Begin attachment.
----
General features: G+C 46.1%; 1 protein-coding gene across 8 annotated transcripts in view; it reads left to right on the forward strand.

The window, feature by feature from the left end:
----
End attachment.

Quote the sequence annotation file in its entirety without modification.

General features: G+C 46.1%; 1 protein-coding gene across 8 annotated transcripts in view; it reads left to right on the forward strand.

The window, feature by feature from the left end: